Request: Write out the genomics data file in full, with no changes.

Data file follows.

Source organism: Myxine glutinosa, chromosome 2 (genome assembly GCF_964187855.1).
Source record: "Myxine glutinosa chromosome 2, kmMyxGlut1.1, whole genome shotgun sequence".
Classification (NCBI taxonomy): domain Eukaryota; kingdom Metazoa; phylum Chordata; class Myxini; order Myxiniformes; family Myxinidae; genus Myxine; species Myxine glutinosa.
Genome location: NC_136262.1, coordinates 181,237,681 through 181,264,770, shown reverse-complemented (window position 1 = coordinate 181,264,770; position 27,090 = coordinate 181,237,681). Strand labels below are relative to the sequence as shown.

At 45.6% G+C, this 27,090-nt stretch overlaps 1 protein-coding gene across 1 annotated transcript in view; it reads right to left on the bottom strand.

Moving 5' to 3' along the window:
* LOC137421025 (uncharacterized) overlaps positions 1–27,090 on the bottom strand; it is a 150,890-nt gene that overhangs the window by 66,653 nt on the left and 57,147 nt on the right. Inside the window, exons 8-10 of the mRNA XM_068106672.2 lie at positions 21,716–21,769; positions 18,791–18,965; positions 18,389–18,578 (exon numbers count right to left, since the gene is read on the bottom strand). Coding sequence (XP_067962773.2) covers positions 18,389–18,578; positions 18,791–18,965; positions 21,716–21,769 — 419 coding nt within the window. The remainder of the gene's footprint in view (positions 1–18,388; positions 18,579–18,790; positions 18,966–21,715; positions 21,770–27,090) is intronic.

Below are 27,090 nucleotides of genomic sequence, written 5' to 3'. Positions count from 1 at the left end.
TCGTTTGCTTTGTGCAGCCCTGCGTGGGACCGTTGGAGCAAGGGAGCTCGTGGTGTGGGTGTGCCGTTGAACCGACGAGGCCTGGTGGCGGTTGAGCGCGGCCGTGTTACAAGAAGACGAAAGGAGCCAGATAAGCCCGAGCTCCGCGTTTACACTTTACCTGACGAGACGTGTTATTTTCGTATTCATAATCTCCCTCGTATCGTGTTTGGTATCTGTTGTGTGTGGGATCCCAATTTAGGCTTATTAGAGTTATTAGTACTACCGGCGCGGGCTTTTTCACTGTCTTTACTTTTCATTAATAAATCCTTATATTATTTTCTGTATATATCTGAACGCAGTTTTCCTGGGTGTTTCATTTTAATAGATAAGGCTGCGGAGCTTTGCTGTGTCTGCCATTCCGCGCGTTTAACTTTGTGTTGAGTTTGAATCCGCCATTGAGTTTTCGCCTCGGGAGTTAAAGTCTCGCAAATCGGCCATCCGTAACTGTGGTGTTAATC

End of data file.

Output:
Source organism: Myxine glutinosa, chromosome 2 (genome assembly GCF_964187855.1).
Source record: "Myxine glutinosa chromosome 2, kmMyxGlut1.1, whole genome shotgun sequence".
Classification (NCBI taxonomy): domain Eukaryota; kingdom Metazoa; phylum Chordata; class Myxini; order Myxiniformes; family Myxinidae; genus Myxine; species Myxine glutinosa.
Genome location: NC_136262.1, coordinates 181,237,681 through 181,264,770, shown reverse-complemented (window position 1 = coordinate 181,264,770; position 27,090 = coordinate 181,237,681). Strand labels below are relative to the sequence as shown.

At 45.6% G+C, this 27,090-nt stretch overlaps 1 protein-coding gene across 1 annotated transcript in view; it reads right to left on the bottom strand.

Moving 5' to 3' along the window:
* LOC137421025 (uncharacterized) overlaps positions 1–27,090 on the bottom strand; it is a 150,890-nt gene that overhangs the window by 66,653 nt on the left and 57,147 nt on the right. Inside the window, exons 8-10 of the mRNA XM_068106672.2 lie at positions 21,716–21,769; positions 18,791–18,965; positions 18,389–18,578 (exon numbers count right to left, since the gene is read on the bottom strand). Coding sequence (XP_067962773.2) covers positions 18,389–18,578; positions 18,791–18,965; positions 21,716–21,769 — 419 coding nt within the window. The remainder of the gene's footprint in view (positions 1–18,388; positions 18,579–18,790; positions 18,966–21,715; positions 21,770–27,090) is intronic.

Below are 27,090 nucleotides of genomic sequence, written 5' to 3'. Positions count from 1 at the left end.
TCGTTTGCTTTGTGCAGCCCTGCGTGGGACCGTTGGAGCAAGGGAGCTCGTGGTGTGGGTGTGCCGTTGAACCGACGAGGCCTGGTGGCGGTTGAGCGCGGCCGTGTTACAAGAAGACGAAAGGAGCCAGATAAGCCCGAGCTCCGCGTTTACACTTTACCTGACGAGACGTGTTATTTTCGTATTCATAATCTCCCTCGTATCGTGTTTGGTATCTGTTGTGTGTGGGATCCCAATTTAGGCTTATTAGAGTTATTAGTACTACCGGCGCGGGCTTTTTCACTGTCTTTACTTTTCATTAATAAATCCTTATATTATTTTCTGTATATATCTGAACGCAGTTTTCCTGGGTGTTTCATTTTAATAGATAAGGCTGCGGAGCTTTGCTGTGTCTGCCATTCCGCGCGTTTAACTTTGTGTTGAGTTTGAATCCGCCATTGAGTTTTCGCCTCGGGAGTTAAAGTCTCGCAAATCGGCCATCCGTAACTGTGGTGTTAATC